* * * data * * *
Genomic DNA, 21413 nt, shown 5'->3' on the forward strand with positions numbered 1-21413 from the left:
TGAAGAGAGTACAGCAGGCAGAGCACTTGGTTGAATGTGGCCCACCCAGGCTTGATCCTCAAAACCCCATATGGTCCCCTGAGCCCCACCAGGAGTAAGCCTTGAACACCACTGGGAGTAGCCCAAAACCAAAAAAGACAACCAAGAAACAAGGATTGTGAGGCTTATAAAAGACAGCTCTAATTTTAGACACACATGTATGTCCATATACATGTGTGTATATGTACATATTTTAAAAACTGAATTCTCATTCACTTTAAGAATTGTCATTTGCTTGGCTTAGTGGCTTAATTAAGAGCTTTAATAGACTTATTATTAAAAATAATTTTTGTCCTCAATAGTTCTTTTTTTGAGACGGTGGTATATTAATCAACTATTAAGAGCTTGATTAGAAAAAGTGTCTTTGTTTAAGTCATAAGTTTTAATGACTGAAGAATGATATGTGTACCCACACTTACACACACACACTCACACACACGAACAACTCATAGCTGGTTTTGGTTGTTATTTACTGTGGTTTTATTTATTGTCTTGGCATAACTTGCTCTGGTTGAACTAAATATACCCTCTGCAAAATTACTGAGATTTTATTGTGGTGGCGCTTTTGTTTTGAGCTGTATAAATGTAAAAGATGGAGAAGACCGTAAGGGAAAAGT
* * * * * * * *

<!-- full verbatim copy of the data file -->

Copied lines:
Genomic DNA, 21413 nt, shown 5'->3' on the forward strand with positions numbered 1-21413 from the left:
TGAAGAGAGTACAGCAGGCAGAGCACTTGGTTGAATGTGGCCCACCCAGGCTTGATCCTCAAAACCCCATATGGTCCCCTGAGCCCCACCAGGAGTAAGCCTTGAACACCACTGGGAGTAGCCCAAAACCAAAAAAGACAACCAAGAAACAAGGATTGTGAGGCTTATAAAAGACAGCTCTAATTTTAGACACACATGTATGTCCATATACATGTGTGTATATGTACATATTTTAAAAACTGAATTCTCATTCACTTTAAGAATTGTCATTTGCTTGGCTTAGTGGCTTAATTAAGAGCTTTAATAGACTTATTATTAAAAATAATTTTTGTCCTCAATAGTTCTTTTTTTGAGACGGTGGTATATTAATCAACTATTAAGAGCTTGATTAGAAAAAGTGTCTTTGTTTAAGTCATAAGTTTTAATGACTGAAGAATGATATGTGTACCCACACTTACACACACACACTCACACACACGAACAACTCATAGCTGGTTTTGGTTGTTATTTACTGTGGTTTTATTTATTGTCTTGGCATAACTTGCTCTGGTTGAACTAAATATACCCTCTGCAAAATTACTGAGATTTTATTGTGGTGGCGCTTTTGTTTTGAGCTGTATAAATGTAAAAGATGGAGAAGACCGTAAGGGAAAAGT